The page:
High on the banks of the Danube, on the southern spurs of the Bavarian Forest, at an altitude of 450 metres, lies the climatic spa of Thyrnau-Kellberg.
Thanks to the favourable geographic position on the ever ice-free River Danube during the Ice Ages, Der Thyrnauer, a large hand-axe dating from Palaeolithic times, is the highlight of the Stone Age collection at the town hall. And there is of course much to see from later Stone Age eras – relating, for example, to spinning, baking and beauty. From the world of men, there are over 50 stone celts and axes, all finds from around Thyrnau, on display here. You’ll also find women’s jewellery from our Celtic forefathers, and even a small bronze Roman lion which has somehow accidentally found its way to us from the southern bank of the Danube, the province of Noricum.
On entering the church at Kellberg, the old parochial centre of our municipality, one’s eyes cannot fail to be drawn to the side altar on the left – the Ottilia Altar. The group of three figures likewise dates from about 1480, with St. Ottilia at the centre, St. Catherine on the viewer’s left, and St. Barbara on the right. Groups of three women like this one reflect traditional depictions of Celto-Germanic female deities – one only has to think of the Three Norns of Norse mythology. Ottilia was the original patron saint of the church at Kellberg.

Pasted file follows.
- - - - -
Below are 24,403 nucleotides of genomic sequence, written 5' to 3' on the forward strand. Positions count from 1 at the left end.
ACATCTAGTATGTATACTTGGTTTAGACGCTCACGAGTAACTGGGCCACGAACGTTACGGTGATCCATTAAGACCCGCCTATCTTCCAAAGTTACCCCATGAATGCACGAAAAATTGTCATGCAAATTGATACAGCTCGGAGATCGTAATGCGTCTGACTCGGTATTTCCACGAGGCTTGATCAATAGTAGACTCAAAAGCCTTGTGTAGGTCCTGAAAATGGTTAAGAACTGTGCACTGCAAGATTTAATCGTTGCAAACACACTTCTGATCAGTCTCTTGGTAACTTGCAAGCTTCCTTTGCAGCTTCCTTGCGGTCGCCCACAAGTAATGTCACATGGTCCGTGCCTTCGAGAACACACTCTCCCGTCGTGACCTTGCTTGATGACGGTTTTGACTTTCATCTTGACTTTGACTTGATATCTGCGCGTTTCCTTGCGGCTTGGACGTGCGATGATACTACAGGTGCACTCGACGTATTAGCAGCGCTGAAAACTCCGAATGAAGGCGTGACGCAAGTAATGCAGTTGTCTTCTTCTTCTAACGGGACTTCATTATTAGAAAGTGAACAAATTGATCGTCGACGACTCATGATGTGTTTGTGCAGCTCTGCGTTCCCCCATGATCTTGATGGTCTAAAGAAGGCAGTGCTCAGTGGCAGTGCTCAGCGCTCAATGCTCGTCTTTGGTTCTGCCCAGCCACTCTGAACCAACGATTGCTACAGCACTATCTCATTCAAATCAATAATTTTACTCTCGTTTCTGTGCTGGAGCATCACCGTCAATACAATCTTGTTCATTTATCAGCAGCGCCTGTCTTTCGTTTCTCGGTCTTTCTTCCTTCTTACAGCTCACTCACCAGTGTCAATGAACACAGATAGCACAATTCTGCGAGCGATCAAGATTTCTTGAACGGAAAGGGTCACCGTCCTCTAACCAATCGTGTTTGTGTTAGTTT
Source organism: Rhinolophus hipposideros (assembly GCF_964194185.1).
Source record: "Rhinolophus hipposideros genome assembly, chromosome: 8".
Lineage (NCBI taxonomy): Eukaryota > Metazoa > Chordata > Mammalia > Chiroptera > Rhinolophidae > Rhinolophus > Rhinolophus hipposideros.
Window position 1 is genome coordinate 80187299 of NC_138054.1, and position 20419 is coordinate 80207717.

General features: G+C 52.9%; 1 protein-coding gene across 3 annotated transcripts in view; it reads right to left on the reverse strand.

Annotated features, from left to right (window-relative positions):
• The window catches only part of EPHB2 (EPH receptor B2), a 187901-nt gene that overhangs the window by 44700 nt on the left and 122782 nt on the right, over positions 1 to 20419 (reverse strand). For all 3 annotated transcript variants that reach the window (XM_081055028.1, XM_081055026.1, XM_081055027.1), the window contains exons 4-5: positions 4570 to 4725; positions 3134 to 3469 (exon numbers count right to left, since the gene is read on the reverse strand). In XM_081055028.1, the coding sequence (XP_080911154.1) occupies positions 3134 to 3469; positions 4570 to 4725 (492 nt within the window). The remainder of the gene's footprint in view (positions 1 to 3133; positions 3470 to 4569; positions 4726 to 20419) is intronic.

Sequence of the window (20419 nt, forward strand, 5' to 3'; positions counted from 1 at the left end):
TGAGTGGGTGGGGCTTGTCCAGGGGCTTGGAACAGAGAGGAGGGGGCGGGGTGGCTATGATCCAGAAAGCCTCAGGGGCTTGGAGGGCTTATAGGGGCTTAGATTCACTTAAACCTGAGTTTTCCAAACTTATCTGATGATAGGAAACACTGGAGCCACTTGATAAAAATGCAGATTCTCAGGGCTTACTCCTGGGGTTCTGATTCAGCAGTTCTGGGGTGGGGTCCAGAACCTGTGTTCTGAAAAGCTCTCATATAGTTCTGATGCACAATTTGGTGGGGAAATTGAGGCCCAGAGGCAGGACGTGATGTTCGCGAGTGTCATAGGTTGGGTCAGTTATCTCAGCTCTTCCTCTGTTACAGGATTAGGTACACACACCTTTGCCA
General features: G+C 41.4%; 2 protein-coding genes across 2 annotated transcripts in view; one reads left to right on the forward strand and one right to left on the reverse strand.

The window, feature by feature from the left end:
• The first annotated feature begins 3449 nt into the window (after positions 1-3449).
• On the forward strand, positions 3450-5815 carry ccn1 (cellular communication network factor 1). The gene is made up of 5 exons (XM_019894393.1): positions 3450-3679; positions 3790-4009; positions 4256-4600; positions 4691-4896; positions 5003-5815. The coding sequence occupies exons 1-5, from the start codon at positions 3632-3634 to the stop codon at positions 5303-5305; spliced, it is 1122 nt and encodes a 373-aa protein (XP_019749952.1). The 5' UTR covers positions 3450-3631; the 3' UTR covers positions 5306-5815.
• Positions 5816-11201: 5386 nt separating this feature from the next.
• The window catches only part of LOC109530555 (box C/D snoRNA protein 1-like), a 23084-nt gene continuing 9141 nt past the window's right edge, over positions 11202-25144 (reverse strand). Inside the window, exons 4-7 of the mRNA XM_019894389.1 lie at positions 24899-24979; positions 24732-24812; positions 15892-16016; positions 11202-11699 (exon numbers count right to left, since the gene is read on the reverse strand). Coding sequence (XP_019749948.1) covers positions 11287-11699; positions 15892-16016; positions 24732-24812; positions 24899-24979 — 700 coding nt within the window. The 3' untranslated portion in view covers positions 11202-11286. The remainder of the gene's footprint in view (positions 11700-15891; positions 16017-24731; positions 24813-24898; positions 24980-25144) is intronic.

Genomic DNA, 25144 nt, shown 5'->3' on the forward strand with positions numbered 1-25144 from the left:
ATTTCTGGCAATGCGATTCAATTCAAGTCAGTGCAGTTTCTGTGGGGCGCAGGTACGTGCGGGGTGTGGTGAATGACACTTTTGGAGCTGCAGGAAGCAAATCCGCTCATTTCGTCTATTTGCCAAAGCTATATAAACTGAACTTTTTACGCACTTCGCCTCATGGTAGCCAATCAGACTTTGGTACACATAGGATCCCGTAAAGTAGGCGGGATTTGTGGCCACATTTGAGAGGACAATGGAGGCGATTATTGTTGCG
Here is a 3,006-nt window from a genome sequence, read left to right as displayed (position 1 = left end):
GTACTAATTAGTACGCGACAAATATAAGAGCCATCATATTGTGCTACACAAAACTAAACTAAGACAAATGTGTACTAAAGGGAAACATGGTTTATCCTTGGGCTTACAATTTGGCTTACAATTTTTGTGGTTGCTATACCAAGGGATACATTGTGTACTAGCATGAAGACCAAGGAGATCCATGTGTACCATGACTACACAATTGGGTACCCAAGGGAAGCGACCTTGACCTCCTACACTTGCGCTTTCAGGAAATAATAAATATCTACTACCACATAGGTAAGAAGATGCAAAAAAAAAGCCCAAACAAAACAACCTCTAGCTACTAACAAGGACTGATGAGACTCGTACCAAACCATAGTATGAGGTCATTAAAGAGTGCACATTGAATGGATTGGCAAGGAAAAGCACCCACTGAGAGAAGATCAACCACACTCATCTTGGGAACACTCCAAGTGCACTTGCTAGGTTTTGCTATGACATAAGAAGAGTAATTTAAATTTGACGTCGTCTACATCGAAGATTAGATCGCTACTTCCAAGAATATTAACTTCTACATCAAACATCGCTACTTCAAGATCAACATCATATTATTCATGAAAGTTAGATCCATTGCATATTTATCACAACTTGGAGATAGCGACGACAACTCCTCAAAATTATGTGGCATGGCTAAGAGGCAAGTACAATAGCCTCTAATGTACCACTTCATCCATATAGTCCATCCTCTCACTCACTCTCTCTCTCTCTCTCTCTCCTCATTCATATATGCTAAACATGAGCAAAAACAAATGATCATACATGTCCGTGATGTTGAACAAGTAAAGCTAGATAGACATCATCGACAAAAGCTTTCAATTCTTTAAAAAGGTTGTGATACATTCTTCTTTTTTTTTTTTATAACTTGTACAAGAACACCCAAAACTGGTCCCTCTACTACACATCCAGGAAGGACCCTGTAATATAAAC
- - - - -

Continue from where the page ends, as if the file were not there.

Our own time has likewise brought forth works of art which have been given a place in our town, like the St. Ottilia Fountain on Kurgästehaus-Platz. This life-size bronze sculpture is the protectress of our healing spring on Arzberg. The statue is the creation of the Passau sculptress Renate König-Schalinski.